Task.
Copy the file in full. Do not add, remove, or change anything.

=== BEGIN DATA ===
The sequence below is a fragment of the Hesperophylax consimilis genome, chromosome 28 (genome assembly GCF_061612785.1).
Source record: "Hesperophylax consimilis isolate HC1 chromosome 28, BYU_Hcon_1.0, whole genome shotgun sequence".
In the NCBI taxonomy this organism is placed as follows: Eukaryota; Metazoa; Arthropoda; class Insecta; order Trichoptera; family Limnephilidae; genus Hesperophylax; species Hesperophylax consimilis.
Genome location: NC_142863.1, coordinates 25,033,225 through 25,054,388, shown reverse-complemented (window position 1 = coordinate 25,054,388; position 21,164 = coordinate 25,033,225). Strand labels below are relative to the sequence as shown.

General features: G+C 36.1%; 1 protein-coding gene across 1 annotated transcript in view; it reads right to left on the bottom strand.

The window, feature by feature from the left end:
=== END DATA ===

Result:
The sequence below is a fragment of the Hesperophylax consimilis genome, chromosome 28 (genome assembly GCF_061612785.1).
Source record: "Hesperophylax consimilis isolate HC1 chromosome 28, BYU_Hcon_1.0, whole genome shotgun sequence".
In the NCBI taxonomy this organism is placed as follows: Eukaryota; Metazoa; Arthropoda; class Insecta; order Trichoptera; family Limnephilidae; genus Hesperophylax; species Hesperophylax consimilis.
Genome location: NC_142863.1, coordinates 25,033,225 through 25,054,388, shown reverse-complemented (window position 1 = coordinate 25,054,388; position 21,164 = coordinate 25,033,225). Strand labels below are relative to the sequence as shown.

General features: G+C 36.1%; 1 protein-coding gene across 1 annotated transcript in view; it reads right to left on the bottom strand.

The window, feature by feature from the left end: